Something that’s core for everybody working in people management is the different behaviours employees exhibit and the psychology behind them. How does mindset affect your employees in the workplace? 

Carol Dweck, a Stanford University psychology professor, describes two mindsets: fixed and growth. People with a fixed mindset believe you need to prove yourself over and over, while those with a growth mindset believe your basic qualities are things you can cultivate through your efforts. People with a growth mindset find success in learning and improving, not just winning.

Mindset and the brain

Jason Moser of Michigan State University and his colleagues found that people who think they can learn from their mistakes have a different brain reaction to mistakes than people who think intelligence is fixed. In one of their studies, they showed that people who think they can learn from their mistakes did better after one is made – they successfully bounced back after an error. Their brains also reacted differently, producing a bigger second signal. These people focused on what went wrong so they can try again: “I see that I’ve made a mistake, so I should pay more attention,” Moser says.

Mindset and leadership

People with a fixed mindset do not admit and correct their deficiencies. In their studies, Peter Heslin and Don VandeWalle of Southern Methodist University show that managers with a fixed mindset lack the ability to acknowledge employee behavioral change and engagement in employee coaching.

The good news is that a growth mindset can be taught in children and in adults. In a controlled study performed by Heslin and VandeWalle, one group was trained for a growth mindset and the other wasn’t. After six weeks, the managers provided the employee with more and better suggestions for improving their performances, and gave greater acknowledgement of the employee’s improvement. The managers who, six weeks earlier, had a fixed mindset, had now provided appraisal ratings and coaching suggestions that were similar to the managers with a growth mindset.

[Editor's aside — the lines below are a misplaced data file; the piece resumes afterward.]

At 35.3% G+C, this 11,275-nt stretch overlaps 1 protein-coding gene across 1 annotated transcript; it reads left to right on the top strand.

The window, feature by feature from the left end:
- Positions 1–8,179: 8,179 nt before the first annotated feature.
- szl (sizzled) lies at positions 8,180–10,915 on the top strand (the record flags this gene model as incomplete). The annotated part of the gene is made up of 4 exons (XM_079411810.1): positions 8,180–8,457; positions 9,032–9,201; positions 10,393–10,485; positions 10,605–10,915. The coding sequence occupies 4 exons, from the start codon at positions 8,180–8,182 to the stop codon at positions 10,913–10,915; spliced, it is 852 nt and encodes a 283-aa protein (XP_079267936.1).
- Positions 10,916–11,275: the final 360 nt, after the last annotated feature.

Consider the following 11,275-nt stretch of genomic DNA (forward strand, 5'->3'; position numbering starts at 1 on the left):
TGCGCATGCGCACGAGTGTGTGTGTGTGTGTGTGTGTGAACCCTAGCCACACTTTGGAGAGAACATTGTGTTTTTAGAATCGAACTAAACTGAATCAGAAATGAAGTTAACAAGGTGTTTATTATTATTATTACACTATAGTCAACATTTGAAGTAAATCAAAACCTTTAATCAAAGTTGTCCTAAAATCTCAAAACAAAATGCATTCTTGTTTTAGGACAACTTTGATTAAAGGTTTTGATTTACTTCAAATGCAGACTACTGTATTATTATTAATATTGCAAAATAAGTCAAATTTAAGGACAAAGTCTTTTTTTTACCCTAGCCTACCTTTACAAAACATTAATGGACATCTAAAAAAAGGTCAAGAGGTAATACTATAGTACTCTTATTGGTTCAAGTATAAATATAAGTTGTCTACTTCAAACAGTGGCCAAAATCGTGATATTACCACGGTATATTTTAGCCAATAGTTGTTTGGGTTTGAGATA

In the book by Jim Collins Good to Great, he summarizes that the leaders who brought their organisations success were the ones who were constantly asking questions, emotional agile in their way of handling tough situations, and getting the answers even in the toughest times. These leaders saw failures from others and from themselves, and at the same time had faith that the organisation will succeed. They were constantly trying to improve.

A person with a fixed mindset would view leadership as an innate quality, or believe that people are born leaders. A person with a growth mindset would believe that leadership abilities can be learned and acquired through effort and experience. The leadership mindset is a critical component related to effectiveness and success as a leader. Leadership training programs should consider focusing on helping leaders develop a growth mindset about their leadership abilities.

How can you develop a growth mindset?

The first step is to learn what the voice of your mindset sounds like and then train yourself that you have a choice, to act accordingly or act differently. To become more self-aware and challenge yourself, ask yourself: ‘Am I doing this because I want others to see me as the best and smartest manager or am I doing this because we are a great team, my employees are really trying and working hard, we have all learned from our mistakes, which is important.’

To challenge yourself with things that you’re not so good at is a way of developing a growth mindset. To make mistakes and learn from them is another.

How common are these behaviours in your organisation?

Written by Lotta Wallin, consultant in L&D, In focus and well-being Ltd.

Lotta Wallin, a consultant in L&D who works in an International environment with sustaining behavior change by utilizing evidence based methods, tools and assessments. Lotta has broad experience from cognitive behavioral therapy and executive coaching, she is a specialist in adult learning and human behavior, for academic institutions as well as corporate organizations. She designs and delivers training in leadership and positive psychology, to name a few.

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